Waking up with serious neck pain is definitely not the way anyone wants to start their day. When it happens frequently, we often troubleshoot the issue on our own, alternating between firm, soft and in-between pillows for relief. The problem is that neck pain can be very complex, both in cause and treatment, so what works for you one night might totally backfire the next.
"If this is the case, you should probably start exploring new pillows and possibly mattress options," Dr. Robert Koser, a chiropractic physician at Laser Spine Institute, says in an email interview. "If you find the issues are more with the neck, then it very well may only be the pillow you need to switch out. However, if you're finding yourself waking up with neck and back issues, it might be time to change out both."
In fact, all the nightly pillow-swapping might actually be exacerbating the problem. "Rather than change pillows periodically, I recommend using a pillow that supports you properly and change your body position for comfort," says Griffin, Georgia-based chiropractor Dr. Robert A. Hayden, spokesman for the American Chiropractic Association in an email.
There's some bad news for devoted stomach-sleepers, though. The ideal body position that he and other experts suggest is on the back or side. In fact, stomach-sleeping is one of the worst things a person with neck pain can do. "If you sleep on the belly you have to turn the neck all the way to one or other side, which in a patient with neck pain will aggravate it," physiatrist Dr. C. R. Sridhara from Moss Rehab in Philadelphia explains in an email.
Switching sleep positions sooner rather than later is advised. "Stomach sleeping is a recipe for degenerative joint disease," Hayden says, adding, "If you sleep on your stomach, you must turn your head. That means the weight of the head, somewhere between 12 and 15 pounds, is pulling on the joints in your neck and twisting them while you sleep. Eventually, disc disease and bone spurs are in your future."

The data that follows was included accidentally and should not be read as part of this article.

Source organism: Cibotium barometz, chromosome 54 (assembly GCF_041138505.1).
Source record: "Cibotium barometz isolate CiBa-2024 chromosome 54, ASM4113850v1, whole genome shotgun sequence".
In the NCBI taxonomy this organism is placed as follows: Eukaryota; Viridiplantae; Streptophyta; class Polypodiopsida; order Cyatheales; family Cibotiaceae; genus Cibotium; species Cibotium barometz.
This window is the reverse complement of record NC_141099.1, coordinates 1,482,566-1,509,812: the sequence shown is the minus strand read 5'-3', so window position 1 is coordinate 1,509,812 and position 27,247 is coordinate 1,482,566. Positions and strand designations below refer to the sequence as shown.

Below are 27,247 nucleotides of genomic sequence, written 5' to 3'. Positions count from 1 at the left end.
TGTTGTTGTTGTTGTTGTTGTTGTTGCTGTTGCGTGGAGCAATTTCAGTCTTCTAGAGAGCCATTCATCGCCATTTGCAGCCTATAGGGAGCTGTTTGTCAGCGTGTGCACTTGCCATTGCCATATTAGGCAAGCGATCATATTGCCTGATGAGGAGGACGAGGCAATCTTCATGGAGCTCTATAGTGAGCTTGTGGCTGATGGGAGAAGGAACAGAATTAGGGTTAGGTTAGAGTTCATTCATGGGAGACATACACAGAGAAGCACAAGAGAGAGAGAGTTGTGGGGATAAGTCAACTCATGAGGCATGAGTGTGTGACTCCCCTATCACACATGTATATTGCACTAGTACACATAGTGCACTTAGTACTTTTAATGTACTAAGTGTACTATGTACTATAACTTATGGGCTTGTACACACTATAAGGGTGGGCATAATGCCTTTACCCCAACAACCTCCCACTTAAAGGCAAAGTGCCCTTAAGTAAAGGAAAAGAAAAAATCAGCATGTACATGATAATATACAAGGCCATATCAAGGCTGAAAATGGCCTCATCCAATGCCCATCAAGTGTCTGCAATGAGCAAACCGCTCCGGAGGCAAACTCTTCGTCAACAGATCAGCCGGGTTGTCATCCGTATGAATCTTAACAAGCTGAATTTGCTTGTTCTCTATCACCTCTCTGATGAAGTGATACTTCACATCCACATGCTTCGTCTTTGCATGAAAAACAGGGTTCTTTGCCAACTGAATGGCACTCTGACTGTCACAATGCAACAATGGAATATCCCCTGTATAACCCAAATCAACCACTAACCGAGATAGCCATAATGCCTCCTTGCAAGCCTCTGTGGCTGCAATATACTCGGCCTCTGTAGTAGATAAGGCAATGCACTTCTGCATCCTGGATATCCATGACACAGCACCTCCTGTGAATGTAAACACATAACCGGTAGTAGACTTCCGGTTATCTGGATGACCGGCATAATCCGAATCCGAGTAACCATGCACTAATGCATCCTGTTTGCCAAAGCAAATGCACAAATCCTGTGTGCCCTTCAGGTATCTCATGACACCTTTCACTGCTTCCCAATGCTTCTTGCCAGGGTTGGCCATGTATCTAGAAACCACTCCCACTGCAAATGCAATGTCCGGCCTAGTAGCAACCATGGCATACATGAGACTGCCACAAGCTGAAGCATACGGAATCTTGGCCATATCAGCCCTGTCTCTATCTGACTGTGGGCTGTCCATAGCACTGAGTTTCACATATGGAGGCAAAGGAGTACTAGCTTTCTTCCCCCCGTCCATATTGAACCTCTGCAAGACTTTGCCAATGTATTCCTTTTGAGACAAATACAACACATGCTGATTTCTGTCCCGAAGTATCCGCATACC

So, now you know to sleep on your back or side. Just doing that will probably not relieve your chronic neck pain, though, if your pillow is ill-suited for you. The pillow that works for one person might not for the next, however, thanks to our individual body types. "When finding the right kind of pillow, it is very important to find one that supports your head and neck in a neutral position when lying on both your back and side," Koser explains. "If you find your head is flexed up too high or extended back too far into your pillow when lying on your back, it's time to ditch these pillows and find a new one." Same goes for side-sleepers. You should also change your pillow if your head sinks in or raises up too high. Koser says he typically recommends memory foam or down/gel pillows that are slightly firm.
If you love your pillow or can't afford a pricier model, Sridhara suggests a helpful hack where the patient uses a towel roll placed in the front end of the pillow case to support the curvature of the spine between the head and trunk. "One reason I ask the patients to use the towel roll is that each person's curvature is different and may need different height. One will have different thickness towels at home and they can experiment to get the best height for comfort," he explains, noting that a pillow manufactured with curvature is a fixed height, so the support cannot be varied if necessary.
Hayden specifically counsels patients to become side-lying sleepers, a position that is best served with two pillows. "The one under the head should be just the right height to keep the head level with the center of the body while lying on either side. It should be firm so that the head does not sag during the night, which would cause stress points in the neck, resulting in neck pain or headache the next day," he says. "The other pillow is a body pillow, one of those long ones that you can snuggle against while lying on your side. The upper arm and upper knee should be supported by the body pillow to keep the rest of your spine aligned while you are sleeping. This prevents a torquing effect on spinal joints while you rest."
It's important to note that occasionally, more serious causes of pain are at play. "Neck pain could be due to arthritis, disc pathology, spinal stenosis or plain muscle spasm," Sridhara notes. "A pillow may or may not help in situations where there are nerve issues such as with numbness or weakness in the hand or arm." So, if you've tried some of the simple fixes with little to no change, it's probably time to consult a professional.